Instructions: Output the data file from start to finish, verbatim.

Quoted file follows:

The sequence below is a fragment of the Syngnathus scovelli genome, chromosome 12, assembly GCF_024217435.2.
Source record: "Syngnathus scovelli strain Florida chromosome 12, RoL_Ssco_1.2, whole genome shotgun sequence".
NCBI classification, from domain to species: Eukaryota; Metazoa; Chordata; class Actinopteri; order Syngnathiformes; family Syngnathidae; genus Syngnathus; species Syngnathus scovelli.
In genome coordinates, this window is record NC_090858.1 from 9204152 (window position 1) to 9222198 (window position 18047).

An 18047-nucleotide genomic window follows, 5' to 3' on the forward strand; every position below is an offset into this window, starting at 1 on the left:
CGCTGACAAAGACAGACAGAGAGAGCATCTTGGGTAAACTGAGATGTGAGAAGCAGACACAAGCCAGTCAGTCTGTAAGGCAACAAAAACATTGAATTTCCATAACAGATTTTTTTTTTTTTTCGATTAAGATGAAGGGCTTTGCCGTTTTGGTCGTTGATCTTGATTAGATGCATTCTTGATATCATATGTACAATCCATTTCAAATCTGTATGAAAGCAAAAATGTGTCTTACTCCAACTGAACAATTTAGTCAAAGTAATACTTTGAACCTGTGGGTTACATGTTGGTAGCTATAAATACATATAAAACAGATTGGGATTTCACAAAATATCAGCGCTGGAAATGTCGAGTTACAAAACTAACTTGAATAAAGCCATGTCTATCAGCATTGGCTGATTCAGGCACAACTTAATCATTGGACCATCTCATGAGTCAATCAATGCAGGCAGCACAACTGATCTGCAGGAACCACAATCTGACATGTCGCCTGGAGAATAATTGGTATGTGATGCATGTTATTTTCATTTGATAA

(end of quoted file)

The sequence below is a fragment of the Syngnathus scovelli genome, chromosome 12, assembly GCF_024217435.2.
Source record: "Syngnathus scovelli strain Florida chromosome 12, RoL_Ssco_1.2, whole genome shotgun sequence".
NCBI classification, from domain to species: Eukaryota; Metazoa; Chordata; class Actinopteri; order Syngnathiformes; family Syngnathidae; genus Syngnathus; species Syngnathus scovelli.
In genome coordinates, this window is record NC_090858.1 from 9204152 (window position 1) to 9222198 (window position 18047).

An 18047-nucleotide genomic window follows, 5' to 3' on the forward strand; every position below is an offset into this window, starting at 1 on the left:
CGCTGACAAAGACAGACAGAGAGAGCATCTTGGGTAAACTGAGATGTGAGAAGCAGACACAAGCCAGTCAGTCTGTAAGGCAACAAAAACATTGAATTTCCATAACAGATTTTTTTTTTTTTTCGATTAAGATGAAGGGCTTTGCCGTTTTGGTCGTTGATCTTGATTAGATGCATTCTTGATATCATATGTACAATCCATTTCAAATCTGTATGAAAGCAAAAATGTGTCTTACTCCAACTGAACAATTTAGTCAAAGTAATACTTTGAACCTGTGGGTTACATGTTGGTAGCTATAAATACATATAAAACAGATTGGGATTTCACAAAATATCAGCGCTGGAAATGTCGAGTTACAAAACTAACTTGAATAAAGCCATGTCTATCAGCATTGGCTGATTCAGGCACAACTTAATCATTGGACCATCTCATGAGTCAATCAATGCAGGCAGCACAACTGATCTGCAGGAACCACAATCTGACATGTCGCCTGGAGAATAATTGGTATGTGATGCATGTTATTTTCATTTGATAA